V is for Vagina: all you need to know about Cervical Cancer
- IWB Post
- February 13, 2015
This Valentine’s Day let us focus on another V in every woman’s life – the Vagina. All of us know, good daily care can protect us from any infections generating in this delicate body part. But very few know that this body area has a danger of acquiring one of the worst kinds of cancer!
The cervix is the lower part of the uterus that opens into the vagina. Cervical cancer occurs when abnormal cells on the cervix grow out of control.
How is it caused?
It is mostly by the virus called human papillomavirus HPV. This virus is transmitted during sexual intercourse with a person who has HPV. However, not every kind of HPV is a giver of the cervical cancer!
How does it spread?
HPV infection may go away but if spread, can turn into cancer, i.e., it can cause genital warts.
Abnormal cervical cell changes rarely cause symptoms. But you may have symptoms if those cell changes grow into cervical cancer. Symptoms of cervical cancer may include:
- Bleeding from the vagina that is not normal, such as bleeding between menstrual periods, after sex or after menopause.
- Pain in the lower belly or pelvis.
- Pain during sex.
- Vaginal discharge that isn’t normal.
How to detect: the Medical Test
Women may not know if they have cervical cancer and that’s why it is recommended to have regular tests. The medical test used to detect this type of cancer is called Pap Test. A Pap test can find changes in cervical cells before they turn into cancer. During a Pap test, the doctor scrapes a small sample of cells from the surface of the cervix to look for cell changes. Have your first Pap test at 21. Pap test should be done once in 3 years.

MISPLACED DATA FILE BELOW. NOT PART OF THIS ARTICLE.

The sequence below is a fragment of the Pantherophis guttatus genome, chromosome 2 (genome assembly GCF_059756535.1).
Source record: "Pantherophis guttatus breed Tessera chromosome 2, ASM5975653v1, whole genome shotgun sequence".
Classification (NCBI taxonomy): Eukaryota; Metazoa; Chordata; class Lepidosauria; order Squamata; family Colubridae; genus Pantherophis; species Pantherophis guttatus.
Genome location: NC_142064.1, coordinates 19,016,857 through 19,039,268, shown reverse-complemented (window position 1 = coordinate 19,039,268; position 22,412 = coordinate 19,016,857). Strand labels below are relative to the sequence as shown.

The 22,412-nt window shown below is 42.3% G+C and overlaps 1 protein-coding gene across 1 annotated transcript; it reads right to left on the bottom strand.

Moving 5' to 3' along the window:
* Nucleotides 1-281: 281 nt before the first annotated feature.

If a Pap test shows abnormal cell changes, your doctor may do other tests to look for precancerous or cancer cells on your cervix.
Your doctor may also do a Pap test and take a sample of tissue (biopsy) if you have symptoms of cervical cancer, such as bleeding after sex.
The treatment for most stages of cervical cancer includes:
- Surgery, such as a hysterectomy and removal of pelvic lymph nodes with or without removal of both ovaries and fallopian tubes.
- Radiation therapy
- If you are age 26 or younger, you can get the HPV vaccine, which protects against two types of HPV that cause most cases of cervical cancer.
- The virus that causes cervical cancer is spread through sexual contact. If you do have sex, practice safer sex, such as using condoms and limiting the number of sex partners you have.
Towards this Valentine-day, we’re coming up with a campaign along with Arena Animation to spread the awareness among Jaipur women. Arena is designing some beautiful graphic greeting cards playing with the word V. We are soon going to share them on our page from where you can download them and send them to your beloved! Let us inform our loved ones about the cervical cancer in the most loving way. Stay with us for updates!